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Forget-me-not is usually an annual or biennial herb with its success being based on its flexibility. The seeds can lay dormant in the soil until they deem it is a suitable time to sprout for up to thirty years and germinate when conditions become favourable. Forget-me-not’s flowers are pollinated by small flies and hymenopterans, and if needs be the plant can also self-pollinate to ensure its seed production. It is in the Boraginaceae (borage) family.
Forget-me-not flowers are diminutive, delicate and primarily blue in colour. While some flowers are pink and white, these are not as common as blue. They are a common sight in springtime and they tend to grow in "mats".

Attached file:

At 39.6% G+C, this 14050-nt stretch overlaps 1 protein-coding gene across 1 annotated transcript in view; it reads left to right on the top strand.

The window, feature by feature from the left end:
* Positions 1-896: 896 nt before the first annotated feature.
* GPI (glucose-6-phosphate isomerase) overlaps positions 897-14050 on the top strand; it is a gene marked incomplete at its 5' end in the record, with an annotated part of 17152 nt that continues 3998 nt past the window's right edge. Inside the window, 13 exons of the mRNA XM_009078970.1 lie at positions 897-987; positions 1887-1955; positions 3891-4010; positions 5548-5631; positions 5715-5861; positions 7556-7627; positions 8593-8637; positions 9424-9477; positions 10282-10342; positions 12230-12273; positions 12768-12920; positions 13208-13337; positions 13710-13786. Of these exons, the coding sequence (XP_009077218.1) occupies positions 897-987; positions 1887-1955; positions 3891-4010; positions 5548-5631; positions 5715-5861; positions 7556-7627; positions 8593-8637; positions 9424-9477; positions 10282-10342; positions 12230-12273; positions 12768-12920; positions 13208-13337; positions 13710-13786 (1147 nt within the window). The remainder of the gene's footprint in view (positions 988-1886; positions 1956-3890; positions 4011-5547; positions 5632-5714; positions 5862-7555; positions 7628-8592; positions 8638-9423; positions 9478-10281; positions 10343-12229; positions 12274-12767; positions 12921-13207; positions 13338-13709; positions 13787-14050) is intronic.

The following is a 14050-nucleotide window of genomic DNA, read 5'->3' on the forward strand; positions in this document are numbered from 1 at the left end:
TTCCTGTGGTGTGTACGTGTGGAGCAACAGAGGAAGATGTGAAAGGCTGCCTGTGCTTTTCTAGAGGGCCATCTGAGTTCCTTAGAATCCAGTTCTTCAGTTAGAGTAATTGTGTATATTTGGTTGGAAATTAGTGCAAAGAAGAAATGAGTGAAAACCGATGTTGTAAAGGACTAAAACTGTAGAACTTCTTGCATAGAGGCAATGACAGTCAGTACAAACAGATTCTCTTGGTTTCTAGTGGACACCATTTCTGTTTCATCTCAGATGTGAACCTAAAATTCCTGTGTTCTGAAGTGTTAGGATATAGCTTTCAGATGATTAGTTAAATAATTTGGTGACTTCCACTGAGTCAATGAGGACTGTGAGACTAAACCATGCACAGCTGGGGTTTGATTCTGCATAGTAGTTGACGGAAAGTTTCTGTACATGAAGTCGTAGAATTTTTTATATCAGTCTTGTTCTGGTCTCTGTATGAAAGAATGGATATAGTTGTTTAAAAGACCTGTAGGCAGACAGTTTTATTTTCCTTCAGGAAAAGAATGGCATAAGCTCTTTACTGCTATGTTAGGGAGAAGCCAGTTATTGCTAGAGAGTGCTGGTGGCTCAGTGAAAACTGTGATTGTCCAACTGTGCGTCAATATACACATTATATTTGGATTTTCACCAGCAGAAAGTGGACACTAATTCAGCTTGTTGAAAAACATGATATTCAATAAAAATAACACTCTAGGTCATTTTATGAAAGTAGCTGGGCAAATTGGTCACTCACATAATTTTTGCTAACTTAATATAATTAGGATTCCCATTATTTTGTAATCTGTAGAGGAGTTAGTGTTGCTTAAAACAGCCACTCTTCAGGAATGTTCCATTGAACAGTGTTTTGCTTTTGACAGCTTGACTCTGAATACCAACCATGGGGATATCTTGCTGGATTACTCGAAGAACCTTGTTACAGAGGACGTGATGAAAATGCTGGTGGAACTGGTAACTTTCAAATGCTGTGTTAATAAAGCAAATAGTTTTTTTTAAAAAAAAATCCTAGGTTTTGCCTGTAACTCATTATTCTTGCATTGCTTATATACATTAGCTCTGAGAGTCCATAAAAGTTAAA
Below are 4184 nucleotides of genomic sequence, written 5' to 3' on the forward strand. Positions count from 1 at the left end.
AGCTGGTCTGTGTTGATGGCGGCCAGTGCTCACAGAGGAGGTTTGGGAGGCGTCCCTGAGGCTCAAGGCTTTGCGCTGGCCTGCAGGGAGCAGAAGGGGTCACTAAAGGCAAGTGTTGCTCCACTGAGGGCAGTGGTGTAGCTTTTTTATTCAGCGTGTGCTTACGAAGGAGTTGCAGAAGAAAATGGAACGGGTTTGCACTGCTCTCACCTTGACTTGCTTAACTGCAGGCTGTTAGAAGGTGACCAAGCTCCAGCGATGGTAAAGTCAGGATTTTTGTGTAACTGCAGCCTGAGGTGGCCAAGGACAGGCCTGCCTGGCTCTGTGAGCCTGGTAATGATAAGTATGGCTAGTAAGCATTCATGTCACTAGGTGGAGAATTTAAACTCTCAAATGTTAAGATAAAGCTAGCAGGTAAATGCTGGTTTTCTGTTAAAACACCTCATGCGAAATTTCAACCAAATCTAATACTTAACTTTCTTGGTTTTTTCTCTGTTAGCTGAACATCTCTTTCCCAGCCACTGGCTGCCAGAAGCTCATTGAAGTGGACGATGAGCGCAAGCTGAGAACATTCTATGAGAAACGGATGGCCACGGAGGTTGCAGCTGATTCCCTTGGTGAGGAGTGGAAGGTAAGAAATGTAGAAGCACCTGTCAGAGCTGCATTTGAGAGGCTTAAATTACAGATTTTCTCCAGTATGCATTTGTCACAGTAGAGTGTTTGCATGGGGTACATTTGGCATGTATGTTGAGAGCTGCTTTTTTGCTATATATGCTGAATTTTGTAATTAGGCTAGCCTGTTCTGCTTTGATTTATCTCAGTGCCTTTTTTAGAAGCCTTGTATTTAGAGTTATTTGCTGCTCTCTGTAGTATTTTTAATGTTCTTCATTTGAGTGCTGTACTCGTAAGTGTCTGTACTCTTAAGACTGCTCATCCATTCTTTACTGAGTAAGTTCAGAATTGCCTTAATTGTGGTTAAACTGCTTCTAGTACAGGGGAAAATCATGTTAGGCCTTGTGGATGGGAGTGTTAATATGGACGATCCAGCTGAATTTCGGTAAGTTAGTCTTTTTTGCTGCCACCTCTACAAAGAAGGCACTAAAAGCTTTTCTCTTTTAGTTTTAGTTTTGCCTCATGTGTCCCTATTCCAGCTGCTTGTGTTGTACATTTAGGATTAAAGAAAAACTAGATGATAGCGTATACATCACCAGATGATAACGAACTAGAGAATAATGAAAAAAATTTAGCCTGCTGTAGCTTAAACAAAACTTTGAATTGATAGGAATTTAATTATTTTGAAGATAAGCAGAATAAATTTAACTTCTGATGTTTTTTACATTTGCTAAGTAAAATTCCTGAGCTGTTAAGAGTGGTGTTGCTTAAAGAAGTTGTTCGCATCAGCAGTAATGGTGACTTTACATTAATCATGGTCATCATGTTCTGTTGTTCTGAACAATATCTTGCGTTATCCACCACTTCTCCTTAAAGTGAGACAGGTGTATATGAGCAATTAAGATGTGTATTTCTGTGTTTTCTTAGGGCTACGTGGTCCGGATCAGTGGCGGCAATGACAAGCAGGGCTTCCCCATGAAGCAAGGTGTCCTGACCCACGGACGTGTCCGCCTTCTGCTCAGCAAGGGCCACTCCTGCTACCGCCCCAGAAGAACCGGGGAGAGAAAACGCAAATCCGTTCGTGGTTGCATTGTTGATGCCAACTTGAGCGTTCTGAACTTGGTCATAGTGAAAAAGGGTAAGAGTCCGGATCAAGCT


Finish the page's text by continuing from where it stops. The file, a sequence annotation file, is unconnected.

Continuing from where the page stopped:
Flowers are 3 to 4 mm wide. Corolla blue, fused, funnel-shaped, 5-lobed, protuberances in throat of tube. Calyx is fused, bell-shaped, lobes narrow; and there are hairs at base. Forget-me-nots have five stamens, and the filaments fused with calyx-tube.
The leaves are basal, stalked, and stalk widely winged. Stem leaves are alternate and stalkless. Leaf blade is lanceolate, with entire margin, and both sides are hairy.
Forget-me-nots can grow anywhere between 10 and 40 cm. in height. The stem ascends and is erect, usually branched, round, slightly angular, hair usually growing upwards flush with stem.
Fields, gardens, waste ground, meadows, and rocky outcrops. Although they are most common in the northern hemisphere they also are found in New Zealand.
The flowers are the edible part to this plant. Eat them as a trail snack or use them to decorate cupcakes, toss them in a salad or as a garnish on your dinner plate.
Common Forget Me Not.
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